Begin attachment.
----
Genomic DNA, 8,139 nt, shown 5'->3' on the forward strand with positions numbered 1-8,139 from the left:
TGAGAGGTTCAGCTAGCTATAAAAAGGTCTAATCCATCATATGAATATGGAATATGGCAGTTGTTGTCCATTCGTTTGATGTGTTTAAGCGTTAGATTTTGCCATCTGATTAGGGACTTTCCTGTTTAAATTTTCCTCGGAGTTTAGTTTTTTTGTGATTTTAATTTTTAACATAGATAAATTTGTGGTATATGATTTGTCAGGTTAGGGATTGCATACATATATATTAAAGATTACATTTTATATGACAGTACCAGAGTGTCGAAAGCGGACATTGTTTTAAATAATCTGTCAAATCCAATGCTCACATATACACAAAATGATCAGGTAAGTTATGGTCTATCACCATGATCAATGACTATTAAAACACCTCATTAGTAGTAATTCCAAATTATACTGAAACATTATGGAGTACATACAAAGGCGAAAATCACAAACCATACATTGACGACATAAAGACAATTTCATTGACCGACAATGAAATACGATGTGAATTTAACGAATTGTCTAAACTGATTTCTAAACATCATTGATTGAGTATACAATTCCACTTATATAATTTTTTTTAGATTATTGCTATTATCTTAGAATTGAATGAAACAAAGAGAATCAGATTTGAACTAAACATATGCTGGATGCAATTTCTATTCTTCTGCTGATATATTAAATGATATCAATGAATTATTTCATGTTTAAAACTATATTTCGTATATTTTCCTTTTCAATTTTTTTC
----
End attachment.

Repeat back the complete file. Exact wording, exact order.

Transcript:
Genomic DNA, 8,139 nt, shown 5'->3' on the forward strand with positions numbered 1-8,139 from the left:
TGAGAGGTTCAGCTAGCTATAAAAAGGTCTAATCCATCATATGAATATGGAATATGGCAGTTGTTGTCCATTCGTTTGATGTGTTTAAGCGTTAGATTTTGCCATCTGATTAGGGACTTTCCTGTTTAAATTTTCCTCGGAGTTTAGTTTTTTTGTGATTTTAATTTTTAACATAGATAAATTTGTGGTATATGATTTGTCAGGTTAGGGATTGCATACATATATATTAAAGATTACATTTTATATGACAGTACCAGAGTGTCGAAAGCGGACATTGTTTTAAATAATCTGTCAAATCCAATGCTCACATATACACAAAATGATCAGGTAAGTTATGGTCTATCACCATGATCAATGACTATTAAAACACCTCATTAGTAGTAATTCCAAATTATACTGAAACATTATGGAGTACATACAAAGGCGAAAATCACAAACCATACATTGACGACATAAAGACAATTTCATTGACCGACAATGAAATACGATGTGAATTTAACGAATTGTCTAAACTGATTTCTAAACATCATTGATTGAGTATACAATTCCACTTATATAATTTTTTTTAGATTATTGCTATTATCTTAGAATTGAATGAAACAAAGAGAATCAGATTTGAACTAAACATATGCTGGATGCAATTTCTATTCTTCTGCTGATATATTAAATGATATCAATGAATTATTTCATGTTTAAAACTATATTTCGTATATTTTCCTTTTCAATTTTTTTC